Imagine you are suspending a cube from one vertex (corner) and allowing it to hang freely. Now imagine you are lowering it into water until it is exactly half submerged. What shape does the surface. . . .
Semi-regular tessellations combine two or more different regular polygons to fill the plane. Can you find all the semi-regular tessellations?
ABC is an equilateral triangle and P is a point in the interior of the triangle. We know that AP = 3cm and BP = 4cm. Prove that CP must be less than 10 cm.
A huge wheel is rolling past your window. What do you see?
Slide the pieces to move Khun Phaen past all the guards into the position on the right from which he can escape to freedom.
Euler discussed whether or not it was possible to stroll around Koenigsberg crossing each of its seven bridges exactly once. Experiment with different numbers of islands and bridges.
Lyndon Baker describes how the Mobius strip and Euler's law can introduce pupils to the idea of topology.
An irregular tetrahedron is composed of four different triangles. Can such a tetrahedron be constructed where the side lengths are 4, 5, 6, 7, 8 and 9 units of length?
A 3x3x3 cube may be reduced to unit cubes in six saw cuts. If after every cut you can rearrange the pieces before cutting straight through, can you do it in fewer?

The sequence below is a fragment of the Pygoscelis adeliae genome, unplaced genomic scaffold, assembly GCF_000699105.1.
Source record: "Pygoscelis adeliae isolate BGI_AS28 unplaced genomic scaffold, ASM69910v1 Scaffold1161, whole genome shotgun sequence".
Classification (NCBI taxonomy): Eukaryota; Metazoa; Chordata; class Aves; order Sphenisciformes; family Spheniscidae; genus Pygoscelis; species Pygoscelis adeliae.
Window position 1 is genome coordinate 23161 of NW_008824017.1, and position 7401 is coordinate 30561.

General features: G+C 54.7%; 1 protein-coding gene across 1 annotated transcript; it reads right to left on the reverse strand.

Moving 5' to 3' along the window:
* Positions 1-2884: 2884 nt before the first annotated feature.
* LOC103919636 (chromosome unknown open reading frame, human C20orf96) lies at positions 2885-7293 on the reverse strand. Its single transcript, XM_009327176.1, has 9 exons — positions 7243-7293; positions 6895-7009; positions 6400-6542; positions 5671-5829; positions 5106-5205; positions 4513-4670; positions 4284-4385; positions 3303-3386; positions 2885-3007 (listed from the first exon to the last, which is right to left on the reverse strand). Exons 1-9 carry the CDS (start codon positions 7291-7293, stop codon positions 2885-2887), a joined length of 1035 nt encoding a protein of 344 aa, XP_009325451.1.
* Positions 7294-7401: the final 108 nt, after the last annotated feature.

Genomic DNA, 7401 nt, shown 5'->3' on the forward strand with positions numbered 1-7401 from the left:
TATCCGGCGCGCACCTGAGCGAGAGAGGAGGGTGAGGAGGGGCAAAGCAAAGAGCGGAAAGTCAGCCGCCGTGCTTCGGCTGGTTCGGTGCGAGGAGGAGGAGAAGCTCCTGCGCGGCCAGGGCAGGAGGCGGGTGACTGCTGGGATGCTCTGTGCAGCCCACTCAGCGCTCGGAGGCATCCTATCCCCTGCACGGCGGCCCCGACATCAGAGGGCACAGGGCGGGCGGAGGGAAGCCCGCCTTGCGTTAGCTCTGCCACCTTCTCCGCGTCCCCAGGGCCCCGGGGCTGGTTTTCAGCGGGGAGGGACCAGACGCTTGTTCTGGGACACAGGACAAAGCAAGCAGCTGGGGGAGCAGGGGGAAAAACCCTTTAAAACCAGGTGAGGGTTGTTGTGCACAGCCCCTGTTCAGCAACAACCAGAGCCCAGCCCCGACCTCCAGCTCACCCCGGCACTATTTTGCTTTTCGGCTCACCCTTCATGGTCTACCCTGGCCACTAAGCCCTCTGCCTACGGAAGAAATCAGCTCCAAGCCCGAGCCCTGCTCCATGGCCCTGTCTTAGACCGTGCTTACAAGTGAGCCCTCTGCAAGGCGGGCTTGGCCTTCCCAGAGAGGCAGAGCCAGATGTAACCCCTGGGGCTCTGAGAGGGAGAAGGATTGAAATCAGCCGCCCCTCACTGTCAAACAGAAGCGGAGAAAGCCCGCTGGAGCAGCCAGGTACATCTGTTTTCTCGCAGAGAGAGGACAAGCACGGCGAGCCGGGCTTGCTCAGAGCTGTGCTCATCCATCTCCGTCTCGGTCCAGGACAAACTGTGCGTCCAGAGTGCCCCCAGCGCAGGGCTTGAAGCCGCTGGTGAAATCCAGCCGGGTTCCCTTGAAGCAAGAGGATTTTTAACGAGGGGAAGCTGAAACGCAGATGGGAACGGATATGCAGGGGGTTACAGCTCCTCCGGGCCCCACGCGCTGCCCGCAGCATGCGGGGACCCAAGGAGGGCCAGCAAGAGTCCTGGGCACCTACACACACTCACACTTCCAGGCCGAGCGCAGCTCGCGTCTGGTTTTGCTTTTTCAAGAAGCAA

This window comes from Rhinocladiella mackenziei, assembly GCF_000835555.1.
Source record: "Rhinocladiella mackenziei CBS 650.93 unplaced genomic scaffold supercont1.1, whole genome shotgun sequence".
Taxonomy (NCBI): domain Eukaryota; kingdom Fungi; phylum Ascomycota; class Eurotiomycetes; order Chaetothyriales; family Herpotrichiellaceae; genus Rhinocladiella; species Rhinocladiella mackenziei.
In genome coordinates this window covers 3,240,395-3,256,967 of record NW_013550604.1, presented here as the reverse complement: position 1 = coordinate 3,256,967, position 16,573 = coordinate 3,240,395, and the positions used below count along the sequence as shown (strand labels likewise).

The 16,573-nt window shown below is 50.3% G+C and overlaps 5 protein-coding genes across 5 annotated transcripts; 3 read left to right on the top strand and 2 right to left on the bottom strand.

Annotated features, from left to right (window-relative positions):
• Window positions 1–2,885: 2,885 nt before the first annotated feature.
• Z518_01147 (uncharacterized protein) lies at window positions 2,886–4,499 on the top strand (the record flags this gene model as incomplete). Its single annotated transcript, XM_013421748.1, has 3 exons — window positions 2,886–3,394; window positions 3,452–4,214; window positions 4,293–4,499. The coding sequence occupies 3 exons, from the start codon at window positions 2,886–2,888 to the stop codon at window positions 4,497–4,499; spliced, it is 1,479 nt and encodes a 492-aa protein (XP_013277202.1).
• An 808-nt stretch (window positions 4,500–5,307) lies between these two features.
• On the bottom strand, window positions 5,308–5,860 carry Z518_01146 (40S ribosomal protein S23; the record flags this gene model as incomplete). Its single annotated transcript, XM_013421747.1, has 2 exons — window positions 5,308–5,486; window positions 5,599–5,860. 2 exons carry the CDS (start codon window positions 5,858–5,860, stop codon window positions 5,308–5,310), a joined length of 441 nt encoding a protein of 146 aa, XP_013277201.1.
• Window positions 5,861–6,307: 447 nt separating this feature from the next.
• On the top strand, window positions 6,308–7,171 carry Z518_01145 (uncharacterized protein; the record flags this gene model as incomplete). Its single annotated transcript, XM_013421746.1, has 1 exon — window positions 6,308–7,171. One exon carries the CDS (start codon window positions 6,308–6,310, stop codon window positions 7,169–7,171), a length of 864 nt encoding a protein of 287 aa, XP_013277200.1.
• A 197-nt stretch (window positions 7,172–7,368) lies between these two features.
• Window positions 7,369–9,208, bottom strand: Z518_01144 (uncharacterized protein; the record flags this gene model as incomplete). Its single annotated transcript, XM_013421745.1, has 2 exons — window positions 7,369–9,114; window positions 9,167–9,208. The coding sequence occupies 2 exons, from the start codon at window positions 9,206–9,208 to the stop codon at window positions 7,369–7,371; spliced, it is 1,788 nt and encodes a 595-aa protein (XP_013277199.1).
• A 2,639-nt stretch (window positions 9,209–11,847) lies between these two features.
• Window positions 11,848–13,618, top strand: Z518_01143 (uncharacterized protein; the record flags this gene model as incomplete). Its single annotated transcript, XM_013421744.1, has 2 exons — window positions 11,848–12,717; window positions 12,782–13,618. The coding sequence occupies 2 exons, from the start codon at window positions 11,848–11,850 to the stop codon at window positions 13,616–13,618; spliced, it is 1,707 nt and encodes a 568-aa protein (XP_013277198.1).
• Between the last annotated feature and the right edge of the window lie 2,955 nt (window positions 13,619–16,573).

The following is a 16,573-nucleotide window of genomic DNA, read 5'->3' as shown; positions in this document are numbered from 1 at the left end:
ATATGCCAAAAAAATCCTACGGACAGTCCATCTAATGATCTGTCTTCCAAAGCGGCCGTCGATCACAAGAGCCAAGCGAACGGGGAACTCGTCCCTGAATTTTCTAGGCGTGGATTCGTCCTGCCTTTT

A game for 2 players. Can be played online. One player has 1 red counter, the other has 4 blue. The red counter needs to reach the other side, and the blue needs to trap the red.
How can you make an angle of 60 degrees by folding a sheet of paper twice?
A bus route has a total duration of 40 minutes. Every 10 minutes, two buses set out, one from each end. How many buses will one bus meet on its way from one end to the other end?
If you move the tiles around, can you make squares with different coloured edges?
A game for 2 people. Take turns joining two dots, until your opponent is unable to move.
ABCD is a regular tetrahedron and the points P, Q, R and S are the midpoints of the edges AB, BD, CD and CA. Prove that PQRS is a square.
This article introduces the idea of generic proof for younger children and illustrates how one example can offer a proof of a general result through unpacking its underlying structure.
How could Penny, Tom and Matthew work out how many chocolates there are in different sized boxes?
Can you describe this route to infinity? Where will the arrows take you next?
Use the interactivity to play two of the bells in a pattern. How do you know when it is your turn to ring, and how do you know which bell to ring?
On the graph there are 28 marked points. These points all mark the vertices (corners) of eight hidden squares. Can you find the eight hidden squares?
Show that among the interior angles of a convex polygon there cannot be more than three acute angles.
This task depends on groups working collaboratively, discussing and reasoning to agree a final product.
Have a go at this 3D extension to the Pebbles problem.
Mathematics is the study of patterns. Studying pattern is an opportunity to observe, hypothesise, experiment, discover and create.
You can move the 4 pieces of the jigsaw and fit them into both outlines. Explain what has happened to the missing one unit of area.
Can you find a way of representing these arrangements of balls?
What is the shape of wrapping paper that you would need to completely wrap this model?